Scabies infestation is caused by Sarcoptes scabiei var hominis, an obligatory human parasite, which spreads from person to person by transmission of fertilised female mites by direct skin contact [1]. A typical infestation involves a stable population of 15-20 adult female mites, which burrow in the stratum corneum where they deposit eggs and faeces [2]. The clinical symptoms of an intensely itchy eruption occur typically after a delay of two to six weeks in the case of an initial infestation and are caused by a host immune response to the mite and its faeces [3].

The diagnosis of scabies can be made either empirically on clinical grounds or with confirmation using skin scraping, the adhesive tape test or dermatoscopy [1]. Because there are other conditions that can cause similar symptoms, the diagnosis of scabies may be delayed, and not only can this occur in general practice but it has been reported in a tertiary facility with access to specialist dermatologist services [4], in a hospital emergency department [5] and in an aged care facility with resulting widespread transmission and extreme economic cost [6]. To avoid transmission and the associated morbidity and cost, accurate prompt cost-effective diagnosis is desirable.


The case reported here occurred in a general practice setting with a patient base of around 5,000, where scabies is diagnosed infrequently, approximately three to four times per year. This low incidence increases the risk of missed diagnosis of scabies, but as long as it is suspected, it can be diagnosed very cost-effectively by the preferred method of author CR, dermatoscopy. This permits an unequivocal diagnosis when the mouthparts of the female mite are seen at the end of a burrow in the skin giving the “jet and contrail” dermatoscopic sign [7]. Examination for this sign can take some time and effort and in this case the need for this was averted by a pre-emptive histological diagnosis. The biopsy for collateral reasons occurred prior to any clinical manifestation of scabies infestation and recognition by the pathologist delivered a firm diagnosis so that the condition was promptly recognised on presentation, diagnosed and treated, minimising the risk of further transmission.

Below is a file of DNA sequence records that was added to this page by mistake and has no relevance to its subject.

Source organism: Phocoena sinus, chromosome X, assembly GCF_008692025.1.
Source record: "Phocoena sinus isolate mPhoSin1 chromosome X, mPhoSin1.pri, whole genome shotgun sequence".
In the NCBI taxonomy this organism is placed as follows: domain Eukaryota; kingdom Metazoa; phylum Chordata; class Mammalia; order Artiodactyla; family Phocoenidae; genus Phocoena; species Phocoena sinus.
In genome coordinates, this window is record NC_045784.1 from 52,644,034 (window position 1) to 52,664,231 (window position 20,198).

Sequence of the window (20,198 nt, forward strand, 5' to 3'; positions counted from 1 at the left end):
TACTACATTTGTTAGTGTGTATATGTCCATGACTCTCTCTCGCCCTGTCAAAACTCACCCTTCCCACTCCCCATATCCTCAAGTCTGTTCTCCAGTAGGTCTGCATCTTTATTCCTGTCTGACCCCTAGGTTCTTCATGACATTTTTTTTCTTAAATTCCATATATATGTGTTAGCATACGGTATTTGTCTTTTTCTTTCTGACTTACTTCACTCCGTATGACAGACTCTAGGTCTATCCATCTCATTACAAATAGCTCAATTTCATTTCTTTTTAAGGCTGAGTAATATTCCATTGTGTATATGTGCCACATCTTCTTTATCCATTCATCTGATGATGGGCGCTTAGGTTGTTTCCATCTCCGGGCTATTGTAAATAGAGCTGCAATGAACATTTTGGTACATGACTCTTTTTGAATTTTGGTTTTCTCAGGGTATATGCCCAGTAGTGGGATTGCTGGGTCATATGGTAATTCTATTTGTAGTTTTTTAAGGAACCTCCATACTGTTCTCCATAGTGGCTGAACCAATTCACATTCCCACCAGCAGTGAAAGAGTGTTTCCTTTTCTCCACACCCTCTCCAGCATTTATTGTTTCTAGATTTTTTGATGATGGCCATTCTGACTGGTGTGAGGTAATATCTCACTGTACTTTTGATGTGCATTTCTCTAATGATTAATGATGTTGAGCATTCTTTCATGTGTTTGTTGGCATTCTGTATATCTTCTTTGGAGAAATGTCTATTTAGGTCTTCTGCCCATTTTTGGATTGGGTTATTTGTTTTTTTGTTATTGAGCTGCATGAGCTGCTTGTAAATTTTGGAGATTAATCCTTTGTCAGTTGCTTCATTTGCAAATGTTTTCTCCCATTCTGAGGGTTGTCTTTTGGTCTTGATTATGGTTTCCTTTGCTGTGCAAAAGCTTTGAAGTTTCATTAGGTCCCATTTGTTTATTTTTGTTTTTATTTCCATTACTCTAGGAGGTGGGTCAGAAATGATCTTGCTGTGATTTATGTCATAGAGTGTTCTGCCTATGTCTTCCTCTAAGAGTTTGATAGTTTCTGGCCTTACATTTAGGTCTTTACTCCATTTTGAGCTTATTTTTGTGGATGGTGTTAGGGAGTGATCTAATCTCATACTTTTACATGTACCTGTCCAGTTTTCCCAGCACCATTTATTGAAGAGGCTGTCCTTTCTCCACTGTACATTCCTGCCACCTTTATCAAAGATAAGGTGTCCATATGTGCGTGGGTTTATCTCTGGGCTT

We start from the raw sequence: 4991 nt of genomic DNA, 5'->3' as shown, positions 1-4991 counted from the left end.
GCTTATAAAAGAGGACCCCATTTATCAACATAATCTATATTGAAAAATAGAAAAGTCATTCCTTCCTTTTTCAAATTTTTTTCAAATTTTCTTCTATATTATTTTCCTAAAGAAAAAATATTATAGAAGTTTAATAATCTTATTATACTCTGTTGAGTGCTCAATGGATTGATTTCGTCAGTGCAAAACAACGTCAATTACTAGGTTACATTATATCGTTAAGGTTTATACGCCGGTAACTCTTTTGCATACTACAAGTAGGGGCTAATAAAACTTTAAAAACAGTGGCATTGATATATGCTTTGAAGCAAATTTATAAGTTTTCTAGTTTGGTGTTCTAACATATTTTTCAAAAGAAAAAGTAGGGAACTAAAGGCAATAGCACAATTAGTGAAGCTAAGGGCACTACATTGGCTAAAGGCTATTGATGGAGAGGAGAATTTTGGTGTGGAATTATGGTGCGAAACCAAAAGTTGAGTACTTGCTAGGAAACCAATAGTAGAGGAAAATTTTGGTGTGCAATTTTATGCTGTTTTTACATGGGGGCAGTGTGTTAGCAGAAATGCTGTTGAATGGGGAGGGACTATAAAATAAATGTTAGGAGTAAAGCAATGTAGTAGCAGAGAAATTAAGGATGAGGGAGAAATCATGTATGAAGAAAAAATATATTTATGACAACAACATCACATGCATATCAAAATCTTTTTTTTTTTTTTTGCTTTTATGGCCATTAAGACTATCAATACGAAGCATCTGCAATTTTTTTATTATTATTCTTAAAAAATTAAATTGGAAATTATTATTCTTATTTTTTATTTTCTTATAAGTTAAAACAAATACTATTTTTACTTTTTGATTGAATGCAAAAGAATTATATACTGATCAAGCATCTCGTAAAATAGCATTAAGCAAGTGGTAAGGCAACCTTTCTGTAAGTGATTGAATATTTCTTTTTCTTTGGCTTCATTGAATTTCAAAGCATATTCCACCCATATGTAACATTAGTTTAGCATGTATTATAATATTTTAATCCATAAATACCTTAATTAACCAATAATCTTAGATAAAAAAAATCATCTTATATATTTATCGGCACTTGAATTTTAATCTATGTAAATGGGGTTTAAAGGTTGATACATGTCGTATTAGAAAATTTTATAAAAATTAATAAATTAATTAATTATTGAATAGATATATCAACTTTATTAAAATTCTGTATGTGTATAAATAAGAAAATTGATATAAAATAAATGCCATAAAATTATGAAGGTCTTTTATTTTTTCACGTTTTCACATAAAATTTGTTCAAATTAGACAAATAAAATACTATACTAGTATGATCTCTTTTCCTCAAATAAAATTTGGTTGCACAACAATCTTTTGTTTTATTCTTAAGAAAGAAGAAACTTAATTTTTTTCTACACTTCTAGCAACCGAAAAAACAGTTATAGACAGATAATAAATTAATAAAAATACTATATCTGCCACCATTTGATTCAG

1. Walter B, Heukelbach J, Fengler G, Worth C, Hengge U, Feldmeier H. Comparison of dermoscopy, skin scraping, and the adhesive tape test for the diagnosis of scabies in a resource-poor setting. Arch Dermatol. 2011;147(4):468-73. CrossRef

2. Scabies. Web site. Accessed December 9, 2011.

3. Buehlmann M, Beltraminelli H, Strub C, et al. Scabies outbreak in an intensive care unit with 1,659 exposed individuals-key factors for controlling the outbreak. Infect Control Hosp Epidemiol. 2009;30(4):354-60. CrossRef

4. Obasanjo OO, Wu P, Conlon M, et al. An outbreak of scabies in a teaching hospital: lessons learned. Infect Control Hosp Epidemiol. 2001;22(1):13-8.

5. Hong M-Y, Lee C-C, Chuang M-C, Chao S-C, Tsai M-C, Chi C-H. Factors related to missed diagnosis of incidental scabies infestations in patients admitted through the emergency department to inpatient services. Acad Emerg Med. 2010;17(9):958-64.

6. de Beer G, Miller MA, Tremblay L, Monette J. An outbreak of scabies in a long-term care facility: the role of misdiagnosis and the costs associated with control. Infect Control Hosp Epidemiol. 2006;27(5):517-8.

7. Tschandl P, Argenziano G, Bakos R, et al. Dermoscopy and entomology (entomodermoscopy). J Dtsch Dermatol Ges. 2009;7(7):589-96. CrossRef